Beyond the structural and technical feats - and they are quite excellent without exception, including Trevor Jones underrated dark jazzy score - lies what should be our main concern: the cast. Sir Ian McKellen as Richard is a Machiavellian wonder, blowing both Lawrence Olivier's rendition and McKellen's earlier work away. His fiendish creation is a joy to watch and root for, despite the increasing gruesomeness of his crimes. The byzantine plot demands that recognizable faces be cast in supporting roles and the characters are magnificently portrayed by eminent actors giving it their best and succeeding admirably. Maggie Smith, Jim Broadbent and Kristin Scott-Thomas are expectedly great, but the truly outstanding supporting performances come as surprises: Annette Benning is all grief and fury, Adrian Dunbar is eerie yet very human as Richard's pet killer Tyrell and Nigel Hawthorne is incredibly moving as the meek Clarence. Even Robert Downey Jr. manages to hold his own against this impressive array of actors.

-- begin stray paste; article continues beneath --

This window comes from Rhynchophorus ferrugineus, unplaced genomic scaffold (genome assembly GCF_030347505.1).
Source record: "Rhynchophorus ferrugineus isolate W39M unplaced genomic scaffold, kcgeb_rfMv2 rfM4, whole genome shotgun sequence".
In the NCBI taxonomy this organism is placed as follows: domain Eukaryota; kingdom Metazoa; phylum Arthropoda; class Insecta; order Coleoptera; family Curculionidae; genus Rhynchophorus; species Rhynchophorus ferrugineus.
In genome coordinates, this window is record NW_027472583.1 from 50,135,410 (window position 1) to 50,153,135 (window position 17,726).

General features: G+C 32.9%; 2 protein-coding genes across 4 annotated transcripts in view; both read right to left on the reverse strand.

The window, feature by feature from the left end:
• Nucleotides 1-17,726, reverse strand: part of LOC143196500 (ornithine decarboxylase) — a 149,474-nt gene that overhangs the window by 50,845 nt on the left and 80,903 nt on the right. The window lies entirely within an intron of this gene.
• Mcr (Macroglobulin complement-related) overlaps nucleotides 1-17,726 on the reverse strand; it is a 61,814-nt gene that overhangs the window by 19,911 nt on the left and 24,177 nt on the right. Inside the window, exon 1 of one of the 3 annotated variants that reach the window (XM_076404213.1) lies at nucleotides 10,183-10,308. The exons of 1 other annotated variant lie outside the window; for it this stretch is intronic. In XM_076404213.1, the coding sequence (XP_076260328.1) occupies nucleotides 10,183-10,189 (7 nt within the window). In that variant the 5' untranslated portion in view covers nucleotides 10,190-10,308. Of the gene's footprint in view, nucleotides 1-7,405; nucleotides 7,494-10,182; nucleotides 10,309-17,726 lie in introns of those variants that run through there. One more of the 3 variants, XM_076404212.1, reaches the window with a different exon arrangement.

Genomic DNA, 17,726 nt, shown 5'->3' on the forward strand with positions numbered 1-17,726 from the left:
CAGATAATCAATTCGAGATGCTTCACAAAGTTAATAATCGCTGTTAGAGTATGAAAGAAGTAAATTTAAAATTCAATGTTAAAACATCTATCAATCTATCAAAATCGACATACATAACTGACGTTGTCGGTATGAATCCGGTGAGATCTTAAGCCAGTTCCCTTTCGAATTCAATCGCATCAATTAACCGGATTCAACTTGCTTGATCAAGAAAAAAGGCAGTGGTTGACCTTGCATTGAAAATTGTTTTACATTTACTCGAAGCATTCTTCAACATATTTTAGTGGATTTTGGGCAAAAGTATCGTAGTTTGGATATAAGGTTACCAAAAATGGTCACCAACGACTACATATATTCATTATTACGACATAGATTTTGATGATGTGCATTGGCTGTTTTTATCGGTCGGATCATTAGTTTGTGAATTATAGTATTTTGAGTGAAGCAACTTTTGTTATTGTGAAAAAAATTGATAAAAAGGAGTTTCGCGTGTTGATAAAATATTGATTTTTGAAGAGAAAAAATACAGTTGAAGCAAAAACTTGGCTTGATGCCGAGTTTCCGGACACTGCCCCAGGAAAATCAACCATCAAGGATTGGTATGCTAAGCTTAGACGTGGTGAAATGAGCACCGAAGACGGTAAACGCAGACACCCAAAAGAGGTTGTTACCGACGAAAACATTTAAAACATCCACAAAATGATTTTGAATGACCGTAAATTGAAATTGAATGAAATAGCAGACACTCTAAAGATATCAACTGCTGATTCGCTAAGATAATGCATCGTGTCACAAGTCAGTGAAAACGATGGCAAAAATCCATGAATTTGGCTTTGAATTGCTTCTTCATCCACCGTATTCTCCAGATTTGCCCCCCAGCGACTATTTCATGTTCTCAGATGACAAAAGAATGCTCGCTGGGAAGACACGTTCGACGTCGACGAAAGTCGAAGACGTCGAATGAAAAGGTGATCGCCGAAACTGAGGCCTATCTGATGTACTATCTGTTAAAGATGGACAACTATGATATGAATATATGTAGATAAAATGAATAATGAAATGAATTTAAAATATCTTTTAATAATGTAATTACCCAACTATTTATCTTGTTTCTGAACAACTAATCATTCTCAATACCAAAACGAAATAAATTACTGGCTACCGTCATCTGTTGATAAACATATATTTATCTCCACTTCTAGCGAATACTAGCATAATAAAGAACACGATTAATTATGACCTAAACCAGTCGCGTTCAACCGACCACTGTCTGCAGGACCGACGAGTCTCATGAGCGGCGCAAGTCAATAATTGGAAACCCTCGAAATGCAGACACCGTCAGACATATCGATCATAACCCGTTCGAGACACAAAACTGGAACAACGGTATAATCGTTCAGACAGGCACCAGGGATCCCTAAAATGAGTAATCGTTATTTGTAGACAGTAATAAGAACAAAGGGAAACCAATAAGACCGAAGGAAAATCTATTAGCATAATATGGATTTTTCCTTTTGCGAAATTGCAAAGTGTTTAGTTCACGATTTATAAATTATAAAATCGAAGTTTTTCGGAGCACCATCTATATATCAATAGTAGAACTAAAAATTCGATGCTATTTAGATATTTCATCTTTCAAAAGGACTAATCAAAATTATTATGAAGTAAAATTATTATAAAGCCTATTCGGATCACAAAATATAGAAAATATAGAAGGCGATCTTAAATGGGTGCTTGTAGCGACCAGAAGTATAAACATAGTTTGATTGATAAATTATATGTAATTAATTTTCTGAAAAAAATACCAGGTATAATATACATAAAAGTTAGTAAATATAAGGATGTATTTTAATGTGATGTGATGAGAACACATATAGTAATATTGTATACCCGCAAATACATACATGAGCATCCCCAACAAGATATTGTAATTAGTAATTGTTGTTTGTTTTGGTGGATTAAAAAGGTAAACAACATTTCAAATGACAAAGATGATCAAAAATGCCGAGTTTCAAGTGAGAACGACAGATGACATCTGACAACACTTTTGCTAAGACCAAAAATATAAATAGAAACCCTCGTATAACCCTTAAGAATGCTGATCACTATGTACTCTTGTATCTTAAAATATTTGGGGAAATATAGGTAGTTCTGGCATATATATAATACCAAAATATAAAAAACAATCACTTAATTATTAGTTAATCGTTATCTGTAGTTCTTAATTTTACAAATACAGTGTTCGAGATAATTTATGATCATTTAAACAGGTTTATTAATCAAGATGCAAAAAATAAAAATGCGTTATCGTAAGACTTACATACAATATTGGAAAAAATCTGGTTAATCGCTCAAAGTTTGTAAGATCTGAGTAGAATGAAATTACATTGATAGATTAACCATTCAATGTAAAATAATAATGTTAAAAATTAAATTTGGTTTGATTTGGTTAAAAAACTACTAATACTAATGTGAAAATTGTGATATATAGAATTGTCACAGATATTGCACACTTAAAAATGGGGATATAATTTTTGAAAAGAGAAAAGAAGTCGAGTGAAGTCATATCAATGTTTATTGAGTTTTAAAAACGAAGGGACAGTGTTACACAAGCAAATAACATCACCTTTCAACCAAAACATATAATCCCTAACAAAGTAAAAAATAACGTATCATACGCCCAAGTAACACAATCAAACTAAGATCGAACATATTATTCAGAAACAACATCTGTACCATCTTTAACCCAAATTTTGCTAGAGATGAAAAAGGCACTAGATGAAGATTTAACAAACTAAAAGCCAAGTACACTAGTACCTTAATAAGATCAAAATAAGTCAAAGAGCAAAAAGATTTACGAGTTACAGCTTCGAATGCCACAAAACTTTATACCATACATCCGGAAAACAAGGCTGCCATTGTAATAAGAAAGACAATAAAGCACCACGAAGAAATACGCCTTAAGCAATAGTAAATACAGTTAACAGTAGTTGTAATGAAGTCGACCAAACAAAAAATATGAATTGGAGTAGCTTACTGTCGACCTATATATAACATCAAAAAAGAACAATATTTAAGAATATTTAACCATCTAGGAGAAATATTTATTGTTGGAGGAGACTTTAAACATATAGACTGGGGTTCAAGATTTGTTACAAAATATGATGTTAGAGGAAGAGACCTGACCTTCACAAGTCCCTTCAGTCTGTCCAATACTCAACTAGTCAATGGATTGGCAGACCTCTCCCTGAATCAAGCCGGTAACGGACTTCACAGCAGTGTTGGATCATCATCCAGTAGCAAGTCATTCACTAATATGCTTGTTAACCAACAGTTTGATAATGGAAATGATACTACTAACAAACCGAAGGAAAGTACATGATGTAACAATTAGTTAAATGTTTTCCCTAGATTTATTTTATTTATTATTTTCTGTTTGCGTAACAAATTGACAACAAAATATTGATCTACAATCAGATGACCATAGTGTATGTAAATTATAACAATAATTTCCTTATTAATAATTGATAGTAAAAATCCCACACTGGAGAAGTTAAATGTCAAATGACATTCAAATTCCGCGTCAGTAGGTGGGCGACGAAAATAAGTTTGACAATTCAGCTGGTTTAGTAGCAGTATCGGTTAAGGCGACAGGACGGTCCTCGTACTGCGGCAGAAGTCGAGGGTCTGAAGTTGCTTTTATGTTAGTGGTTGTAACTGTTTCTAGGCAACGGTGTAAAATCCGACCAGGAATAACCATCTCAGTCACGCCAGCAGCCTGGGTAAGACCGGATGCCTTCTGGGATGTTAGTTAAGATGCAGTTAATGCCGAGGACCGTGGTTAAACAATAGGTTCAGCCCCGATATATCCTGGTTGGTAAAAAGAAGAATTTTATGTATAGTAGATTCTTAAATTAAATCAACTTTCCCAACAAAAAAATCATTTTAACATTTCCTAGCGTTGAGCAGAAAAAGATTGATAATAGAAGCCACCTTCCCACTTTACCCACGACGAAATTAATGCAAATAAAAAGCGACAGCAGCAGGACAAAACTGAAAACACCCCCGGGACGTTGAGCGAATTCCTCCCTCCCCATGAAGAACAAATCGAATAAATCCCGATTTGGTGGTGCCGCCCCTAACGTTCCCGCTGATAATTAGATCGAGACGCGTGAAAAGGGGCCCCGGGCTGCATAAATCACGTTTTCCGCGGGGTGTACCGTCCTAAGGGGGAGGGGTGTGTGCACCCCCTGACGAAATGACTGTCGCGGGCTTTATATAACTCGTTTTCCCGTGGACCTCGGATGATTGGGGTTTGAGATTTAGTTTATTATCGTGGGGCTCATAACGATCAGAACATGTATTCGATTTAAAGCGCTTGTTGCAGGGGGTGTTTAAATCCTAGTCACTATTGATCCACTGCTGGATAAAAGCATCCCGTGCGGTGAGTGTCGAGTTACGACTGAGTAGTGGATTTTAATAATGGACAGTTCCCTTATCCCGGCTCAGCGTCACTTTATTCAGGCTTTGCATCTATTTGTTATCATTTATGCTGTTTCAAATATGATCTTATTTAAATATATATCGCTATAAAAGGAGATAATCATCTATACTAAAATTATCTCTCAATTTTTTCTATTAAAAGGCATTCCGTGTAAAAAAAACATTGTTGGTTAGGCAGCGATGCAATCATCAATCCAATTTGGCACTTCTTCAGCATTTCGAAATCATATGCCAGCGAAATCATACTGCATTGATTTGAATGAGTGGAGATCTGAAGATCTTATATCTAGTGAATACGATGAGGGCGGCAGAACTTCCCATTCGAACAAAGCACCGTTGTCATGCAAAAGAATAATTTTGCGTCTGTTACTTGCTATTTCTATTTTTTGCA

All in all if you can appreciate the language (that only gets better with repeated readings/viewings) and have a thirst for fine acting, it would be criminal to ignore this masterpiece.
- See Olivier's "Richard III," then this one 6/20/2005 12:00:00 AM by vfrickey
There are two definitive film productions of Richard III: - Sir Laurence Olivier's 1955 film version, which he directed and in which he plays the title role, supported by Sir Cedric Hardwicke as King Edward, Sir John Gielgud as Clarence, the delectable Claire Bloom as the Lady Anne and a host of other brilliant performers - and Ian McKellen's 1995 version, screenwritten by McKellen and director Richard Loncraine, in which McKellen also plays the title role.
While the Olivier version is the definitive classic presentation of the play on film and should serve anyone who wants to see the play as it was intended to be seen (albeit the Colley Cibber adaptation), McKellen's adaptation captures the spirit of the play in modern context.